A Legend Brought to Life
Into our age, when the digital capture of people’s lives runs practically from birth canal to columbarium, drops this rare animation of a key figure in the college’s history. It’s fascinating.
Reading Jack Sawyer’s often eloquent words is one thing; seeing him think out loud is another. He presents himself in this film as almost everything a 21st century college president could never be—deferential, low-key, laconic. Philosopher king has always been a good gig, if you could get it, and Sawyer looks here like someone who maybe did.
After seeing him on screen, you can let your mind project back to the young Jack Sawyer, showing early promise, being culled from the privileged New England class and prepared for leadership with a long and elite education. He was appointed Williams president at an early age with what would now seem scant administrative experience.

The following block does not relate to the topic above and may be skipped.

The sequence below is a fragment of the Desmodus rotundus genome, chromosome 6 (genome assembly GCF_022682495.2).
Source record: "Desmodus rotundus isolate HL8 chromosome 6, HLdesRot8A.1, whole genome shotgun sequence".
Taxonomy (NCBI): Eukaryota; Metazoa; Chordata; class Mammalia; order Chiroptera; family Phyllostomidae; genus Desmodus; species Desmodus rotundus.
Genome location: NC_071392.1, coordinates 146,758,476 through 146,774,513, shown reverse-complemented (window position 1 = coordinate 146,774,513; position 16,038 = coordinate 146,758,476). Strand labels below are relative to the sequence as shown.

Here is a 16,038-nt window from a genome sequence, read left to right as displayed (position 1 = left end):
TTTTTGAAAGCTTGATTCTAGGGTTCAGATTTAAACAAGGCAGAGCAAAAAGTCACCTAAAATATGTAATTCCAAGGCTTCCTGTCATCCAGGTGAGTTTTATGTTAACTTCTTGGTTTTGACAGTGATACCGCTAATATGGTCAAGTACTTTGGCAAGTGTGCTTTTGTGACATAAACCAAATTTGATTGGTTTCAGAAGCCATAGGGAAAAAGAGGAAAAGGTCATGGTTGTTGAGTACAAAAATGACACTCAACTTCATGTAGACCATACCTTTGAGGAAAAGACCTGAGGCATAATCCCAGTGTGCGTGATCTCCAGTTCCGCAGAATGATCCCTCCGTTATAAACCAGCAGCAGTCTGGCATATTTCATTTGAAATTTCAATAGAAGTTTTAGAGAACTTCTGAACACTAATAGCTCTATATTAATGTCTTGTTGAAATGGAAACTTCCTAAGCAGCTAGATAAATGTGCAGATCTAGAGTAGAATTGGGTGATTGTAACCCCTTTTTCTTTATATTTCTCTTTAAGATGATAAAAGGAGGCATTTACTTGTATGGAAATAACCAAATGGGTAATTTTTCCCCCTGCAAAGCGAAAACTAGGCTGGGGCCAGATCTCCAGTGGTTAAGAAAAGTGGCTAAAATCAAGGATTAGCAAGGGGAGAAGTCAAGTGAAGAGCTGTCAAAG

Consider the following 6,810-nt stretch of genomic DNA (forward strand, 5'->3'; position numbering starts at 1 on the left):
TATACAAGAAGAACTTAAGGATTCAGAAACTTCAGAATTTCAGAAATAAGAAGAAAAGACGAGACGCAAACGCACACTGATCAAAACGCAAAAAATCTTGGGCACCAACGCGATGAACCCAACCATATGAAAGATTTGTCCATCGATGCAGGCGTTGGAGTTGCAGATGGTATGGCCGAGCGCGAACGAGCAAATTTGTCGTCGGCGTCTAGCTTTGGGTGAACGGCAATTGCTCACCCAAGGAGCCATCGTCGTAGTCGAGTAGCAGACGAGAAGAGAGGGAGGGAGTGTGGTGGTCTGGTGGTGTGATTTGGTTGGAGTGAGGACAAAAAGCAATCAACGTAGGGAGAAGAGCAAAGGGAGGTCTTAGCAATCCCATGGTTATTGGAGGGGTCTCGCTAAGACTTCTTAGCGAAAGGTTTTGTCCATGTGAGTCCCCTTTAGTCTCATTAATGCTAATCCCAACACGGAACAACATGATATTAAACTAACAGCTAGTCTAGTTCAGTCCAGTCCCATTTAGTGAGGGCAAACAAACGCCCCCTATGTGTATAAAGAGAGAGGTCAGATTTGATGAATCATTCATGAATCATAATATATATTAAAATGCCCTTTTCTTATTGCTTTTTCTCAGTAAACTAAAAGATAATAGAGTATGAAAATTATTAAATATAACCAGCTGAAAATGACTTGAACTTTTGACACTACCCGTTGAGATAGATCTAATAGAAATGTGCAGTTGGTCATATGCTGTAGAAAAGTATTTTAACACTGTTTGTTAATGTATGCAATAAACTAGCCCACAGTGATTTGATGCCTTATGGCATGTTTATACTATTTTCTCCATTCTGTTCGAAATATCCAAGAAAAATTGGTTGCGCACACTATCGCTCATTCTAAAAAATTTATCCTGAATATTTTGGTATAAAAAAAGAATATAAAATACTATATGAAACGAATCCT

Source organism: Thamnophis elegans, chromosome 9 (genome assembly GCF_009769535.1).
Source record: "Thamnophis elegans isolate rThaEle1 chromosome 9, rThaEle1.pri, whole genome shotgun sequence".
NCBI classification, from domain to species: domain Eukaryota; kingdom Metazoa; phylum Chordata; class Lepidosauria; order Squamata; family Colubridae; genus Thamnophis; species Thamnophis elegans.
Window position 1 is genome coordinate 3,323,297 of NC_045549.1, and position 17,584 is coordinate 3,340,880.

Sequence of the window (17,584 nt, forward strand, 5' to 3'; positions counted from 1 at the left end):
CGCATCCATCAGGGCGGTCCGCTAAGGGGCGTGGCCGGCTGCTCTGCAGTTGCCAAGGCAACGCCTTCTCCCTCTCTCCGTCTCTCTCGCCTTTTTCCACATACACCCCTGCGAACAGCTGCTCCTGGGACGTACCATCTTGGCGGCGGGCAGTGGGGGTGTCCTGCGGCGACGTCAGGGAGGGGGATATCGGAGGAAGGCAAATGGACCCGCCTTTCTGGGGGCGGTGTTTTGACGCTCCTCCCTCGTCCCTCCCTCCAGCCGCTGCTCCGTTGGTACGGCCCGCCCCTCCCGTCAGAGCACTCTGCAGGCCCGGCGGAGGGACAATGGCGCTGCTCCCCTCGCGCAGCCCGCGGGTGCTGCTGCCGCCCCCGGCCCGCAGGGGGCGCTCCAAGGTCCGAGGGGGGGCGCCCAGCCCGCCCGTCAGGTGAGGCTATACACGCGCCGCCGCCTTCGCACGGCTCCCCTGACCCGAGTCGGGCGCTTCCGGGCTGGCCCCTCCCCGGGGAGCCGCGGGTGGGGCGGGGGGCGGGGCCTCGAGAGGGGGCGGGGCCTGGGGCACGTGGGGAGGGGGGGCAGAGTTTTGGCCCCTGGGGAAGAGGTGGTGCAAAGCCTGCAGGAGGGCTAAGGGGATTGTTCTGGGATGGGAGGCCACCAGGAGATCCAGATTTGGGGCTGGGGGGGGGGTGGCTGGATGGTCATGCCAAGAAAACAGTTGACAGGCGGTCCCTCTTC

Unlike modern-day college presidents, who are expected to be half CEO and half Dad (or Mom), Sawyer’s persona was alien to this member of the Class of 1972, since if he’d ever shown up at a student event, we’d have assumed the world was coming to an end. He was instead, I assume, as with Plato’s ideal ruler, off mulling “the eternal and unchangeable,” his hand guiding the ship of state.
That hand, by all accounts, was a firm one. We’re told that Sawyer never entered a meeting without knowing where all the votes were. And don’t forget, his training included a stint during World War II with the OSS, precursor to the CIA.
Future generations won’t have to wonder what Adam Falk was like. His manner will be there for all to experience, by then perhaps in Princess-Leia-like holography.
But almost all we have of Jack Sawyer is this one-hour film, and it’s tantalizing in the ways that it brings him to life.
You wonder what it’d be like to see a film of Mark Hopkins. Would we marvel? Be appalled? Both?
Back to full article: What Sawyer Said